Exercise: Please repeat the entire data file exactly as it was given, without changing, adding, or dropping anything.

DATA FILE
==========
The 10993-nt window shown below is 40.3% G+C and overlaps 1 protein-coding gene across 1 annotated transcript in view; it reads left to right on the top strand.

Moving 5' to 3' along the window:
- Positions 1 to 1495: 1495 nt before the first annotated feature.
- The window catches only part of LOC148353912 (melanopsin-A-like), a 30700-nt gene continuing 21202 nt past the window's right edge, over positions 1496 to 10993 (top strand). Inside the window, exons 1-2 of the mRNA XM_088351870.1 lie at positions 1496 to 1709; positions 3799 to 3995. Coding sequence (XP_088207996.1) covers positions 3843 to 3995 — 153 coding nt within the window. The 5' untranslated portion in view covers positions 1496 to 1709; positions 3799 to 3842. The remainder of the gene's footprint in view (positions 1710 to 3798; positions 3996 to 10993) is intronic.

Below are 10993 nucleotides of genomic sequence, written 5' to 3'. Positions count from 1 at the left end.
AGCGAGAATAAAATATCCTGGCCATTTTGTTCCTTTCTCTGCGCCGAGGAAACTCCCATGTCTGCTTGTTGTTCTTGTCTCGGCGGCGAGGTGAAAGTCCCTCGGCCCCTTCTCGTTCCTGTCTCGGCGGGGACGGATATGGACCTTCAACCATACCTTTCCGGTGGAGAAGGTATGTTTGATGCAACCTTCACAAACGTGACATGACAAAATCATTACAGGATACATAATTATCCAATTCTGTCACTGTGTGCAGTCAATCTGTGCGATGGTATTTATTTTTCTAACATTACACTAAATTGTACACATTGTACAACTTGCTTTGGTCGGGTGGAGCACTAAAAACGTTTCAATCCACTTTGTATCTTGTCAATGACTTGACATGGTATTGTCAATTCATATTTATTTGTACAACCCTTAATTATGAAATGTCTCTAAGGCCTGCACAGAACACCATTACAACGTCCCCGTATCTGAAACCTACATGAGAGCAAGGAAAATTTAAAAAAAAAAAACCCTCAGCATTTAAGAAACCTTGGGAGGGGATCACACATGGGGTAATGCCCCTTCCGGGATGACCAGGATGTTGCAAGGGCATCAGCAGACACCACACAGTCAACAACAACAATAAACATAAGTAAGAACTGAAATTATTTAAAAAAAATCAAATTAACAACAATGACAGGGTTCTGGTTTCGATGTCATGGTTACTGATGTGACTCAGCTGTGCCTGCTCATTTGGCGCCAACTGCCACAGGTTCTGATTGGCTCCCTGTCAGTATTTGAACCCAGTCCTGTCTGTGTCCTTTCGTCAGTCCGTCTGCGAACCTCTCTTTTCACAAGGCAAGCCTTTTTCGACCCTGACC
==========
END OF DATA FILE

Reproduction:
The 10993-nt window shown below is 40.3% G+C and overlaps 1 protein-coding gene across 1 annotated transcript in view; it reads left to right on the top strand.

Moving 5' to 3' along the window:
- Positions 1 to 1495: 1495 nt before the first annotated feature.
- The window catches only part of LOC148353912 (melanopsin-A-like), a 30700-nt gene continuing 21202 nt past the window's right edge, over positions 1496 to 10993 (top strand). Inside the window, exons 1-2 of the mRNA XM_088351870.1 lie at positions 1496 to 1709; positions 3799 to 3995. Coding sequence (XP_088207996.1) covers positions 3843 to 3995 — 153 coding nt within the window. The 5' untranslated portion in view covers positions 1496 to 1709; positions 3799 to 3842. The remainder of the gene's footprint in view (positions 1710 to 3798; positions 3996 to 10993) is intronic.

Below are 10993 nucleotides of genomic sequence, written 5' to 3'. Positions count from 1 at the left end.
AGCGAGAATAAAATATCCTGGCCATTTTGTTCCTTTCTCTGCGCCGAGGAAACTCCCATGTCTGCTTGTTGTTCTTGTCTCGGCGGCGAGGTGAAAGTCCCTCGGCCCCTTCTCGTTCCTGTCTCGGCGGGGACGGATATGGACCTTCAACCATACCTTTCCGGTGGAGAAGGTATGTTTGATGCAACCTTCACAAACGTGACATGACAAAATCATTACAGGATACATAATTATCCAATTCTGTCACTGTGTGCAGTCAATCTGTGCGATGGTATTTATTTTTCTAACATTACACTAAATTGTACACATTGTACAACTTGCTTTGGTCGGGTGGAGCACTAAAAACGTTTCAATCCACTTTGTATCTTGTCAATGACTTGACATGGTATTGTCAATTCATATTTATTTGTACAACCCTTAATTATGAAATGTCTCTAAGGCCTGCACAGAACACCATTACAACGTCCCCGTATCTGAAACCTACATGAGAGCAAGGAAAATTTAAAAAAAAAAAACCCTCAGCATTTAAGAAACCTTGGGAGGGGATCACACATGGGGTAATGCCCCTTCCGGGATGACCAGGATGTTGCAAGGGCATCAGCAGACACCACACAGTCAACAACAACAATAAACATAAGTAAGAACTGAAATTATTTAAAAAAAATCAAATTAACAACAATGACAGGGTTCTGGTTTCGATGTCATGGTTACTGATGTGACTCAGCTGTGCCTGCTCATTTGGCGCCAACTGCCACAGGTTCTGATTGGCTCCCTGTCAGTATTTGAACCCAGTCCTGTCTGTGTCCTTTCGTCAGTCCGTCTGCGAACCTCTCTTTTCACAAGGCAAGCCTTTTTCGACCCTGACC